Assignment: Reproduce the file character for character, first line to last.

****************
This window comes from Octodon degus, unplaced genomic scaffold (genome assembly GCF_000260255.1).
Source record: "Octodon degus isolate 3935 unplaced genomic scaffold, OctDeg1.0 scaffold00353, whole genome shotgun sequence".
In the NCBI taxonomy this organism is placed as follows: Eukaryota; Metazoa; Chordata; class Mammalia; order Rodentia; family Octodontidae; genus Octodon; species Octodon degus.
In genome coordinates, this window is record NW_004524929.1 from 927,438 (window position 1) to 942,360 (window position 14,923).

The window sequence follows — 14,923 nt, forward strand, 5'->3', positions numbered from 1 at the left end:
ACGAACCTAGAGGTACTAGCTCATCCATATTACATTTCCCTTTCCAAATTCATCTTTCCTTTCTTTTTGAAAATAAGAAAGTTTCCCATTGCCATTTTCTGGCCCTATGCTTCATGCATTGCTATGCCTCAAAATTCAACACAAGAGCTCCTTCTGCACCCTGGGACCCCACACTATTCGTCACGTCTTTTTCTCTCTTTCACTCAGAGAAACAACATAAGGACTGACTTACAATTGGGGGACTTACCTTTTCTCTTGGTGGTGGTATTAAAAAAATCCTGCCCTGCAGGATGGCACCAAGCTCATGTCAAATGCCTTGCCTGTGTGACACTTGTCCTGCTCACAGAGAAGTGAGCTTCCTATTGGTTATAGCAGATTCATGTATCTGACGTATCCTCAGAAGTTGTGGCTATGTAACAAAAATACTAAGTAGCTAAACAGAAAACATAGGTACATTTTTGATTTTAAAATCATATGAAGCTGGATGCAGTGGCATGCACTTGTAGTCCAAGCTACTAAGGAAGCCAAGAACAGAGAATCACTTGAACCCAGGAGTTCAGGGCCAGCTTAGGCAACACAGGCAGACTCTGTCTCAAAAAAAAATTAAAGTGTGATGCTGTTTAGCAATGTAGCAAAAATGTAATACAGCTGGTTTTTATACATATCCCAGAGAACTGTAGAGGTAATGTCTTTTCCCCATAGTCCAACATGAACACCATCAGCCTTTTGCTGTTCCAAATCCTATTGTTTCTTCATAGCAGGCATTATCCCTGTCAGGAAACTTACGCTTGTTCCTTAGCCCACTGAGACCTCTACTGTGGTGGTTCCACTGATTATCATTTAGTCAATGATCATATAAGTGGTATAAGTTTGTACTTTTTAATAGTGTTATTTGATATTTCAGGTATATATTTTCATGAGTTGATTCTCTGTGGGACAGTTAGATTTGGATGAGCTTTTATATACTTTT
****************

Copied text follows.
This window comes from Octodon degus, unplaced genomic scaffold (genome assembly GCF_000260255.1).
Source record: "Octodon degus isolate 3935 unplaced genomic scaffold, OctDeg1.0 scaffold00353, whole genome shotgun sequence".
In the NCBI taxonomy this organism is placed as follows: Eukaryota; Metazoa; Chordata; class Mammalia; order Rodentia; family Octodontidae; genus Octodon; species Octodon degus.
In genome coordinates, this window is record NW_004524929.1 from 927,438 (window position 1) to 942,360 (window position 14,923).

The window sequence follows — 14,923 nt, forward strand, 5'->3', positions numbered from 1 at the left end:
ACGAACCTAGAGGTACTAGCTCATCCATATTACATTTCCCTTTCCAAATTCATCTTTCCTTTCTTTTTGAAAATAAGAAAGTTTCCCATTGCCATTTTCTGGCCCTATGCTTCATGCATTGCTATGCCTCAAAATTCAACACAAGAGCTCCTTCTGCACCCTGGGACCCCACACTATTCGTCACGTCTTTTTCTCTCTTTCACTCAGAGAAACAACATAAGGACTGACTTACAATTGGGGGACTTACCTTTTCTCTTGGTGGTGGTATTAAAAAAATCCTGCCCTGCAGGATGGCACCAAGCTCATGTCAAATGCCTTGCCTGTGTGACACTTGTCCTGCTCACAGAGAAGTGAGCTTCCTATTGGTTATAGCAGATTCATGTATCTGACGTATCCTCAGAAGTTGTGGCTATGTAACAAAAATACTAAGTAGCTAAACAGAAAACATAGGTACATTTTTGATTTTAAAATCATATGAAGCTGGATGCAGTGGCATGCACTTGTAGTCCAAGCTACTAAGGAAGCCAAGAACAGAGAATCACTTGAACCCAGGAGTTCAGGGCCAGCTTAGGCAACACAGGCAGACTCTGTCTCAAAAAAAAATTAAAGTGTGATGCTGTTTAGCAATGTAGCAAAAATGTAATACAGCTGGTTTTTATACATATCCCAGAGAACTGTAGAGGTAATGTCTTTTCCCCATAGTCCAACATGAACACCATCAGCCTTTTGCTGTTCCAAATCCTATTGTTTCTTCATAGCAGGCATTATCCCTGTCAGGAAACTTACGCTTGTTCCTTAGCCCACTGAGACCTCTACTGTGGTGGTTCCACTGATTATCATTTAGTCAATGATCATATAAGTGGTATAAGTTTGTACTTTTTAATAGTGTTATTTGATATTTCAGGTATATATTTTCATGAGTTGATTCTCTGTGGGACAGTTAGATTTGGATGAGCTTTTATATACTTTT